According to a 2018 study, bottled water made up 25 percent of all beverages consumed in the United States, making it the most commonly consumed beverage. From a dental health perspective, this is pretty good news, though filtered tap provides necessary fluoride, any still water is better than no water. More concerning is that carbonated soft drinks came in second at 22 percent.

It’s no secret that sodas are bad for your teeth, but we want to go into the specifics as to what they are doing to your dental health. That’s why our Cary dentist is sharing the four ways soft drinks harm your teeth.

Sugar Is the Main Offender in Soft Drinks

The main reason soft drinks are bad for your teeth is the sugar. Drinking a Coke bathes your teeth in sugar, and that sugar feeds bacteria in your mouth, forming acid that attacks your teeth and eats through your enamel. When the hard, protective layer of tooth enamel erodes away, you’re more likely to experience cavities, decay, and eventually tooth loss.

High Acidity in Soda Damages Your Teeth

So, you may be thinking, “Well, I could just switch to sugar-free soda, that will take care of the problem.” That takes care of a portion of the problem, but not all of it. Diet sodas don’t have the sugar, but they still erode enamel because the acidity dissolves your tooth enamel. It doesn’t offer the one-two punch of sugar and acidity that a regular Coke has, but that doesn’t mean it’s a better option.

This acidity can also weaken your teeth in other ways. As the body attempts to neutralize the added acidity in your stomach, calcium and other minerals with higher pH values may be leached to balance it out. This means calcium and phosphorous that would normally support healthy teeth gets redirected to help neutralize excess acid in your stomach.

Substituting Soda for Water

When you drink a soda, you’re getting sugar and acidity, but you also need to think about what you’re not getting. If you reach for a soda when you’re thirsty, you’re not drinking water most likely. Drinking tap water provides you with enamel strengthening fluoride, and even if you’re drinking bottled water, you’re rinsing debris and bacteria and improving saliva production, both of which are necessary for healthy teeth.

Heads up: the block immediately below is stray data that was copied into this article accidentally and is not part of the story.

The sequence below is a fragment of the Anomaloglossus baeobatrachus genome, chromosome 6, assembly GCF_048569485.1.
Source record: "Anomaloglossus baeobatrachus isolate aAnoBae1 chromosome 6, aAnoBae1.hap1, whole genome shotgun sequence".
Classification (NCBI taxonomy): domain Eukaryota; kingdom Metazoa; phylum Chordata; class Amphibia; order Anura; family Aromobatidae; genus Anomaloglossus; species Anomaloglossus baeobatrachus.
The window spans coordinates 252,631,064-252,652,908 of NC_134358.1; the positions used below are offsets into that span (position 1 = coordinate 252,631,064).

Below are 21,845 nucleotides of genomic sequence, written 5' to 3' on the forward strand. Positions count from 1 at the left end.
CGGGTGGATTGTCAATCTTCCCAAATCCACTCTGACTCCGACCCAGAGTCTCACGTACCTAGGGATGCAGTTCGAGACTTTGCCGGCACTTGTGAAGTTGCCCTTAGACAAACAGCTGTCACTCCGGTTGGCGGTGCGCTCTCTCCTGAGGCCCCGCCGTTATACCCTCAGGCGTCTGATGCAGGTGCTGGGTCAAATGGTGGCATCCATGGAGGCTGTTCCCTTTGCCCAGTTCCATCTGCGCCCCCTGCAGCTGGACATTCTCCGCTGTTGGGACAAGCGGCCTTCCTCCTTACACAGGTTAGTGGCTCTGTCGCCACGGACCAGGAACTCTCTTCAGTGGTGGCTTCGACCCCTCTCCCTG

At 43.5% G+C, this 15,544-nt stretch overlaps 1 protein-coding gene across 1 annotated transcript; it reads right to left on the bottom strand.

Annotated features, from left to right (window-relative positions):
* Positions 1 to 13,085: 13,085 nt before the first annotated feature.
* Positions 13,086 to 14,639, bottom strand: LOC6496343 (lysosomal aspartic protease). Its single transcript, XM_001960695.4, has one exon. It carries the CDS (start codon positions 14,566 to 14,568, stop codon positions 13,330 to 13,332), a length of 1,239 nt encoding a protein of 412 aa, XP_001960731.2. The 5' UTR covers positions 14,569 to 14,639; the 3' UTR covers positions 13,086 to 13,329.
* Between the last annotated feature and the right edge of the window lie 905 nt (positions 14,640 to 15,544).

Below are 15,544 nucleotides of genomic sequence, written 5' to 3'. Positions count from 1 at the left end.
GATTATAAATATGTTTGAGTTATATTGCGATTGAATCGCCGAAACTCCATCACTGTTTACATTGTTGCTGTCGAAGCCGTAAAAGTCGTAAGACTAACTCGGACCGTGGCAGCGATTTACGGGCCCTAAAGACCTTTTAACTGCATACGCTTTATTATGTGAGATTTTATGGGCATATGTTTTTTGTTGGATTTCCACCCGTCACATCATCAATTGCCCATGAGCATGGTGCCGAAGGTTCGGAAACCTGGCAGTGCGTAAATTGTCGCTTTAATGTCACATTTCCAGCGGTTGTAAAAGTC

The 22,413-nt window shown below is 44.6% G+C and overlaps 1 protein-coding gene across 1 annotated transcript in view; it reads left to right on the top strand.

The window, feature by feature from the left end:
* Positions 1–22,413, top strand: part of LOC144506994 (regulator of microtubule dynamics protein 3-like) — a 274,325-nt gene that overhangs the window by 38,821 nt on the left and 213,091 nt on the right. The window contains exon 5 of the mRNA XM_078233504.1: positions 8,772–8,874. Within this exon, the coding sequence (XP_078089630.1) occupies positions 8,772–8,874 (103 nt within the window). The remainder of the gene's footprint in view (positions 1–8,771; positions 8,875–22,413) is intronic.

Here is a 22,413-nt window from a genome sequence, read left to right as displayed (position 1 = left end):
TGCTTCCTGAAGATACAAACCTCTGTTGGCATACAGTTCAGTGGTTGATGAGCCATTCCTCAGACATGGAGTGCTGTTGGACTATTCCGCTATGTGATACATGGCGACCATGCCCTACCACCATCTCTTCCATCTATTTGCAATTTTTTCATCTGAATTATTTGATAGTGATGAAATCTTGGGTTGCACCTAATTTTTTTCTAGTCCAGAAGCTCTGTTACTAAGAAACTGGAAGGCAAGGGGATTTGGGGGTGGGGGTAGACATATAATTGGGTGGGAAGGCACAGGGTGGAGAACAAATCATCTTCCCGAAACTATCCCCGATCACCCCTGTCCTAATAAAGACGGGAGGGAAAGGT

Additionally, if the soda you drink is caffeinated, it can have a diuretic effect which leads to dehydration. Frequent or chronic dehydration can lead to halitosis, chronic dry mouth, and an increased risk of tooth decay and gum disease.

Soda Leads to Health Problems that Impact Dental Health

Drinking soda is attributed to obesity, type II diabetes and other health problems which can lead to chronic inflammation in the body. What does this mean for your teeth? Chronic inflammation can affect your gums, making them more prone to bleeding and swelling. In turn, this can increase the likelihood of tooth loss, abscess, and other severe complications in your dental health.

Reduce Damage from Sodas and Soft Drinks

While water is best with milk a close second, we understand that you may not want to completely give up sodas and soft drinks. Here are some tips for how you can reduce the damage they cause:

  • Don’t sip on sodas; they continue to attack your teeth for as long as you’re drinking them, so instead of sipping for an hour on one soda, drink a smaller amount in a shorter time.
  • Rinse your mouth with water after drinking soda;
  • Use a straw to help the soda bypass your teeth and do less damage;
  • Don’t overdo; One 12 ounce soda is the maximum you should drink;
  • Brush your teeth twice a day and floss daily;

Schedule an Appointment with Our Dentist in Cary Today

We want to help you keep your teeth and gums healthy, so whether you’re a soda drinker or not, it may be time for a checkup. To schedule an appointment, give our dentist office in Cary a call at (919) 467-2203 or reach out to our Holly Springs dentist office at (919) 600-6262 and you can also use a contact form to request an appointment.